Galatians 5:13-14 — Our “freedom” from being bound to the Old Testament’s civil and ceremonial law is not license to live however our flesh may desire. Rather, by the Spirit we do the things to which the Law pointed—such as sacrificial generosity—and we fulfill the Law by aiming at its heart: “loving others like you love yourself” (Leviticus 19:18; Matthew 22:39-40). We should also point out that when we say that we are not under the Law, which commanded circumcision and others rituals, we do not mean that we are not required to keep the Moral Law or the Ten Commandments. God always requires us to keep his Moral Law because it reflects his character though our justification before God rests on Christ’s perfect obedience on our behalf. See Galatians theme essay Faith and Greed.
Galatians 5:15 — The consequences of not loving others (Galatians 5:14) are not good. The freedom we have in Christ is not from generosity in giving and self-control and discipline in spending and consumption; rather, it is freedom to be generous.
Galatians 5:18 — Jealousy and envy: These are produced when we desire that which God has given others, or that which should not be desired (like “wanting to get rich,” 1 Timothy 6:9-10). These evils sometimes manifest themselves in harsh attitudes toward those with money (Marxist revolutions, class envy, etc.).
Galatians 5:21 — Orgies and drunkenness: These evils represent an abuse of God’s gifts. When we engage in this type of behavior, we demonstrate our emptiness and our need to be filled with the gift of the Spirit, which Jesus promises to give us if we ask (Luke 11:13).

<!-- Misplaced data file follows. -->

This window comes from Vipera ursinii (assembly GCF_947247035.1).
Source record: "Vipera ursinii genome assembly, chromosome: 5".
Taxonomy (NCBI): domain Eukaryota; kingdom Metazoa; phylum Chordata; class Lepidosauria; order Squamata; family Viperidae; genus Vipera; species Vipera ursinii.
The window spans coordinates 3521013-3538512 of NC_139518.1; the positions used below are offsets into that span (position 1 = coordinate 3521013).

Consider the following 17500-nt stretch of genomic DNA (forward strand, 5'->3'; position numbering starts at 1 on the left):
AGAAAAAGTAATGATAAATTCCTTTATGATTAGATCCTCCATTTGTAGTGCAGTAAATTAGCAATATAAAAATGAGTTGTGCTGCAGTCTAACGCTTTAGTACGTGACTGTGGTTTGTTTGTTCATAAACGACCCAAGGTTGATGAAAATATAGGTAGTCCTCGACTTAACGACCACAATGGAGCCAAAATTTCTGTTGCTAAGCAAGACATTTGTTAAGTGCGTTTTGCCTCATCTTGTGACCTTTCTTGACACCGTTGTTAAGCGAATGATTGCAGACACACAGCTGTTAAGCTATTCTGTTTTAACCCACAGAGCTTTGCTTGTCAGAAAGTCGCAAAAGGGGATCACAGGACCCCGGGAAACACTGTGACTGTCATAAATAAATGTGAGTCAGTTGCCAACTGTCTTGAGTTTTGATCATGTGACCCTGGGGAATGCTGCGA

Galatians 5:22-24 — What attitudes and practices do these fruits of the Spirit produce in matters of stewardship and generosity? (1) Love: sacrificial care for other people’s physical and spiritual needs; (2) joy: an abundant life that gives away what it has received in Jesus; (3) kindness and goodness: mercy for the weak and oppressed and the desire for justice for the outcast and oppressed, particularly in economic matters; (4) faithfulness: expressed through loving perseverance, steady, committed support for the church, missionaries, ministers, ministries and the poor themselves; (5) self-control: learning to resist desires of the flesh, holding back from the world’s encouragements to consume, absorb and accumulate rather than to give.
Galatians 5:23 — Jesus teaches that “the gentle” and “meek” will inherit the earth (Matthew 5:5). The rewards of heaven are not for the ambitious, aggressive, assertive or selfish. See Galatians theme essay Inheritance.
Galatians 6:6-10 — We must support Christian laborers with adequate financial provisions. Ignoring them in favor of oneself will literally finance the corruption of the flesh. Sowing to the Spirit will lead to a harvest of eternal life. Why spend money on our contaminated desires when we can support Christian labors to bring people to Jesus? Paul promises that we will have a great harvest when we steward the gospel and persevere. See Galatians theme essay Inheritance.
Galatians 6:10 (Key Passage) — Good to All: Paul’s admonition to do good to all seems to provide us with ample opportunity to serve and love all other people. Our priority must be set on the service of other Christians—not our own ethnic group, social class or nation, but believers in need regardless of their race or nationality. (“Household of faith,” in our view, probably refers to the body of Christ as a whole, given the usual use of the metaphor in Paul and the New Testament.)
Galatians 6:14-16 — What truly matters is the new day—the kingdom and “new creation”—that is brought by Jesus and perfected by the Spirit. God’s program of healing and recreation is worked by the Spirit, seen in the resurrection and in our deliverance from this present evil age. Paul tells us the Spirit is the down payment of the restoration of the fallen universe (Galatians 1:4; Romans 8:18-24). Our participation in the cross of Christ (Galatians 2:20-21) has caused “the world” and its foolish ways to be crucified to us, and us to the world. We now have an identity beyond this present world, citizens in the “new creation,” of which we are already a part. Therefore, we have a call to live in light of our new identity in the new age, walking by the Spirit as we express faith in Jesus through love. See Galatians theme essay Inheritance.